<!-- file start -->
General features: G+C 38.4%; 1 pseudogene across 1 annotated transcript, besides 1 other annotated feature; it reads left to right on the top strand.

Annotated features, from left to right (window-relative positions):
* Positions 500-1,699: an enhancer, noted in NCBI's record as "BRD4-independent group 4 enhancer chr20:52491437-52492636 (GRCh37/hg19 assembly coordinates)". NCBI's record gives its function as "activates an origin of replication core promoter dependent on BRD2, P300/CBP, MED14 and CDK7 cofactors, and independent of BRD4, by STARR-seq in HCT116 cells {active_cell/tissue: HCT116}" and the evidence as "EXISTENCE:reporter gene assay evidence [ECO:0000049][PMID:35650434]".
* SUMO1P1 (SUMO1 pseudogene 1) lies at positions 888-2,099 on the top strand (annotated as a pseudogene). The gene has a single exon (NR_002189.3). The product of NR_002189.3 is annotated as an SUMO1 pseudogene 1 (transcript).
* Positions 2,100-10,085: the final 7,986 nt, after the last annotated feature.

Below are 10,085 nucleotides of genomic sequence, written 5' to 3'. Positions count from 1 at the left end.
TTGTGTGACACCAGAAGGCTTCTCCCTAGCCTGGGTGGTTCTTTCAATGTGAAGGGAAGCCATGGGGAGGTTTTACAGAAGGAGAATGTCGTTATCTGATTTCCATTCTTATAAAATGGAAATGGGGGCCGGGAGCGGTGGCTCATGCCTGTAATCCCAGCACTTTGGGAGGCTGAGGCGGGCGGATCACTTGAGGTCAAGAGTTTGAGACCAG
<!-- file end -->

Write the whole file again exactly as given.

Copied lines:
General features: G+C 38.4%; 1 pseudogene across 1 annotated transcript, besides 1 other annotated feature; it reads left to right on the top strand.

Annotated features, from left to right (window-relative positions):
* Positions 500-1,699: an enhancer, noted in NCBI's record as "BRD4-independent group 4 enhancer chr20:52491437-52492636 (GRCh37/hg19 assembly coordinates)". NCBI's record gives its function as "activates an origin of replication core promoter dependent on BRD2, P300/CBP, MED14 and CDK7 cofactors, and independent of BRD4, by STARR-seq in HCT116 cells {active_cell/tissue: HCT116}" and the evidence as "EXISTENCE:reporter gene assay evidence [ECO:0000049][PMID:35650434]".
* SUMO1P1 (SUMO1 pseudogene 1) lies at positions 888-2,099 on the top strand (annotated as a pseudogene). The gene has a single exon (NR_002189.3). The product of NR_002189.3 is annotated as an SUMO1 pseudogene 1 (transcript).
* Positions 2,100-10,085: the final 7,986 nt, after the last annotated feature.

Below are 10,085 nucleotides of genomic sequence, written 5' to 3'. Positions count from 1 at the left end.
TTGTGTGACACCAGAAGGCTTCTCCCTAGCCTGGGTGGTTCTTTCAATGTGAAGGGAAGCCATGGGGAGGTTTTACAGAAGGAGAATGTCGTTATCTGATTTCCATTCTTATAAAATGGAAATGGGGGCCGGGAGCGGTGGCTCATGCCTGTAATCCCAGCACTTTGGGAGGCTGAGGCGGGCGGATCACTTGAGGTCAAGAGTTTGAGACCAG